The group see Liam Gillick’s sculpture which looks like a circular sign on a pole. This is another artwork you have to strain to look up at. What you’re looking at are letters and they seem to be random letters when you look at it first. The children can find words but they’re strange words that still do not make a lot of sense. It is a kind of anagram. It’s a playful piece. Depending on the sun, it can cast shadows and you can see the letters on the ground in silhouette.

The group comes across what looks like a gravestone for Patrick Ireland. There are two years carved into the stone, 1972 and 2008. The children discuss what this means. Is this how long the artist made artworks for? Is the artist’s name Ireland or maybe it’s supposed to be for Ireland itself? The children see lines carved into the stone and Siobhán explains this is ogham, an old way of writing used in Ireland long ago. The artist Brian O’Doherty buried a mask of his alter ego Patrick Ireland here during a ceremony at IMMA in 2008. Siobhán notes how the children puzzled over this piece of stone and that it really captured their imaginations.

In the arch on the way into the IMMA courtyard, the group find an artwork in the walls around them. It uses words and symbols – water and sand plus sticks and stones. The children think about what the words remind them of – the rhyme "sticks and stones may break my bones." They talk about how you could use sand and water to build a house. Siobhán says maybe the artwork is to do with the building here at IMMA. She says it’s very mysterious. The artist who made the work is called Lawrence Wiener.

At the end of their visit to IMMA, Siobhán and the children look out a window over the formal gardens at IMMA. The gardeners have cut the leaves and branches in the gardens into shapes. Siobhán says the hedges and trees almost look like they’re not natural objects. They almost look like a painting or a sculpture.

You can also find out more about IMMA's family programmes, and workshops for all ages here or contact Mark Maguire, Assistant Curator: Schools and Family Programmes, IMMA at mark.maguire@imma.ie.

Look, No Cows featured artworks:

Michael Warren
Beneath the 'bow, 1991
Irish oak and corten steel, 12 m high
IMMA Collection, Purchase, 1991

Lawrence Weiner
(...) Water & Sand + Sticks & Stones (...), 1991
Language + the materials referred to, dimensions variable
IMMA Collection, Purchase, 1991

Barry Flannagan
The Drummer, 1996
Bronze edition of five, 483 x 185 x 316 cm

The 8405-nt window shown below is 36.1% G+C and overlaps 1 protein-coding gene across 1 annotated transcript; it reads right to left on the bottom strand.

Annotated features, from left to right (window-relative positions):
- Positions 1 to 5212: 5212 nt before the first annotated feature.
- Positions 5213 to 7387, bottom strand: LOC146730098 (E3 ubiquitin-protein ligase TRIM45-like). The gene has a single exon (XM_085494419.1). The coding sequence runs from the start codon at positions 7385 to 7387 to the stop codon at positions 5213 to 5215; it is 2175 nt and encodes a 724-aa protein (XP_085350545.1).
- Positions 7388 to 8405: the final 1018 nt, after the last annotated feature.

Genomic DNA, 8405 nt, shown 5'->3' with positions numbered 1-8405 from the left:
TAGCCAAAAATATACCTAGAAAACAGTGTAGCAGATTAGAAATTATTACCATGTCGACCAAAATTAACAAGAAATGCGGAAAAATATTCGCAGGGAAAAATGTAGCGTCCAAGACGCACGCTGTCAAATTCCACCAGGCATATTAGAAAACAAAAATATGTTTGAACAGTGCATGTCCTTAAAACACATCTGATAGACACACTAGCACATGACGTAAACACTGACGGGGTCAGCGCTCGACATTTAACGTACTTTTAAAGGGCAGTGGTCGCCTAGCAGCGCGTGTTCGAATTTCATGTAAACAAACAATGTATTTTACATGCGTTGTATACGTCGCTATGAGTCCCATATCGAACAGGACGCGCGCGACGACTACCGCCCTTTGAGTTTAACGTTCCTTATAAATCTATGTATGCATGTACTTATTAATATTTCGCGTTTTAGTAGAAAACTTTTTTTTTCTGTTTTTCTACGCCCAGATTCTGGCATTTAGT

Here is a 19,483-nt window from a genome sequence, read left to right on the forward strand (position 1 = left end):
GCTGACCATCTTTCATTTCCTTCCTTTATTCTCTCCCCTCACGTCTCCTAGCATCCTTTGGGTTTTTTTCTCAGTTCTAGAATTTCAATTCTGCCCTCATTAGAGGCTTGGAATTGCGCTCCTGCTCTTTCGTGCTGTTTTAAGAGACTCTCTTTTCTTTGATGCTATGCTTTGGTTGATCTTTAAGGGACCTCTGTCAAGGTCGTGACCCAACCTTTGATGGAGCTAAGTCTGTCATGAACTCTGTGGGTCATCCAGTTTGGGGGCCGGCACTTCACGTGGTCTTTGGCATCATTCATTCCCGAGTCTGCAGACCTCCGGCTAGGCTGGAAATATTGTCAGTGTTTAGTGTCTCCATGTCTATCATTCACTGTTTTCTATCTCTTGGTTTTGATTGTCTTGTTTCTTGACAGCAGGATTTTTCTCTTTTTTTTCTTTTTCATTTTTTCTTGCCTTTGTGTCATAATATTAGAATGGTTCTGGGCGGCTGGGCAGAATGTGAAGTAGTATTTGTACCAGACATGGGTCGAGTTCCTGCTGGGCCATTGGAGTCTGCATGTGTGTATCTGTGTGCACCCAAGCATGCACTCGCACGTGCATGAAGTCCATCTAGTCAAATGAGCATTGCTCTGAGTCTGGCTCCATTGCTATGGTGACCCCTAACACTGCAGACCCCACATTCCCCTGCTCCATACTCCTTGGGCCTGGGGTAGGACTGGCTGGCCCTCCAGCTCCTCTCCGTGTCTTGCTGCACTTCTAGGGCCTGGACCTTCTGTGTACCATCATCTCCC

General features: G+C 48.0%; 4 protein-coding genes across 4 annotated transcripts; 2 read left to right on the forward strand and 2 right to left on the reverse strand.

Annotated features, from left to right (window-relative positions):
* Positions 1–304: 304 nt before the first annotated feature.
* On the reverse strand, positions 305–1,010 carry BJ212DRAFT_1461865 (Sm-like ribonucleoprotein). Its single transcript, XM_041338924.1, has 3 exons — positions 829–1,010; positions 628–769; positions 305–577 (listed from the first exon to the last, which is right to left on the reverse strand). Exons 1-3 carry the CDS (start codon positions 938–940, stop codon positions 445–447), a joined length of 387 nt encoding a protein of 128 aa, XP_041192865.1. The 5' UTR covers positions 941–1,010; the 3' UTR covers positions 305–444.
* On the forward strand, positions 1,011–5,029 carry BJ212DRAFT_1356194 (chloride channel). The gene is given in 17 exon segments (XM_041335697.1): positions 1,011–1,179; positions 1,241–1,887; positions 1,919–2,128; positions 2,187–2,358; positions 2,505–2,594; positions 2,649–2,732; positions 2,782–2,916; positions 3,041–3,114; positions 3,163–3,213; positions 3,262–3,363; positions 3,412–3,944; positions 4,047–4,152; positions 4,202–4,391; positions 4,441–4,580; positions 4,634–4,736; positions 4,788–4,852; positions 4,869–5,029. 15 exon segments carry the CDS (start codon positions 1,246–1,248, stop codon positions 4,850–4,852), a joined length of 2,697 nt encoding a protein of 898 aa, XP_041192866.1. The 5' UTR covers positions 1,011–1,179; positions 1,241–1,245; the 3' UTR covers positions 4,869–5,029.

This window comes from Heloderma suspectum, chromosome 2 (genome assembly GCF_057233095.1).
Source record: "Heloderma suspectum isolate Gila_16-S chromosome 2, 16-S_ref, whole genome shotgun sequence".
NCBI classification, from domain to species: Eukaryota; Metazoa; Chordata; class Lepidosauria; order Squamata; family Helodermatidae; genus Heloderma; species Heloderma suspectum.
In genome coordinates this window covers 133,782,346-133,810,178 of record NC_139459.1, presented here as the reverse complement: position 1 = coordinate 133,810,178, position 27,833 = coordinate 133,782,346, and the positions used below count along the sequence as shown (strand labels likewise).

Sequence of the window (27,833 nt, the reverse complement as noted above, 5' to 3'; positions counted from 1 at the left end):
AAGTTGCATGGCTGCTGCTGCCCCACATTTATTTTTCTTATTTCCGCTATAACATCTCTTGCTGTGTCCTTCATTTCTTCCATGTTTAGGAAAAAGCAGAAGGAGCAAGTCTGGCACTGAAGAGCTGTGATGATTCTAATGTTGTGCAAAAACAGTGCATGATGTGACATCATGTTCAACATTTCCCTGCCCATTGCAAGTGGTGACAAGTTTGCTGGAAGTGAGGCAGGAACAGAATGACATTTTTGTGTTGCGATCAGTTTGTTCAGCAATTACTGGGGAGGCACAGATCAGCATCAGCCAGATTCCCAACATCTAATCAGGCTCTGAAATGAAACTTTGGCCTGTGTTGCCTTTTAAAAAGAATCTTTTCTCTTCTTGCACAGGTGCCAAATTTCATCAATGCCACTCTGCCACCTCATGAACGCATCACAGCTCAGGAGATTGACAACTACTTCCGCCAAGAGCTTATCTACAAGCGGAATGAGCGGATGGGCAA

IMMA Collection,
Donated by the artist, 2001

Tony Cragg
Untitled, 1988
Bronze 210 x 210 x 285 cm
IMMA Collection
Loan, Weltkunst Foundation, 1994

Iran do Espirito Santo
Untitled/ Corrections D, 2008
Granite, sizes vary approximately from 50 x 50 x 50 cm to 160 x 140 x 120 cm,
IMMA Collection, Purchase, 2007

Lynda Benglis
North South East West, 2009
Cast bronze fountain and steel
167.6 x 467.4 x 467.4 cm, Edition 1/3
Courtesy of the artist and Chaim and Read, New York
Long term loan, 2009

Brian O’Doherty / Patrick Ireland
Limestone headstone from the performance
The Burial of Patrick Ireland (1972-2008)
IMMA Collection, Donation, 2008

Edward Delaney
Eve with Apple, 1958
Bronze, unique, 95 x 27 x 32 cm,
IMMA Collection,
Gift of Jack and Agnes Toobey, 2009
Restored with the support of the Heritage Council and Goethe Institute

Ulrick Rückriem
8 Limestones cut to a specific size from rough blocks 50 x 50 x 150 cm split into parts and reassembled into their original form, 1988
Limestone, installation,
IMMA Collection, Purchase, 2008

Liam Gillick
Signage for a 35 Floor Social Centre, 2006
Aluminium, foam ex, stainless steel
IMMA Collection: Donation, by the artist, 2007

* * * * *

Credits: Siobhán Parkinson, Laureate na nÓg


Joshua Kun Hogan
Nuala Parkinson Coombs
Olivia Parkinson Coombs

Christine O'Neill, Project Coordinator: Children's Programmes, IMMA
Helen O’Donoghue, Senior Curator and Head of Engagement and Learning, IMMA
Jane O’Hanlon, Education Officer, Poetry Ireland
Mags Walsh, Director, Children’s Books Ireland
Nessa O’Mahony, Project Manager, Laureate na nÓg
Music by Çağlar Yildiz
Thanks to Collection Department IMMA and all of the artists.
Produced and Filmed by Peter Salisbury
www.bestboyfilms.com 2012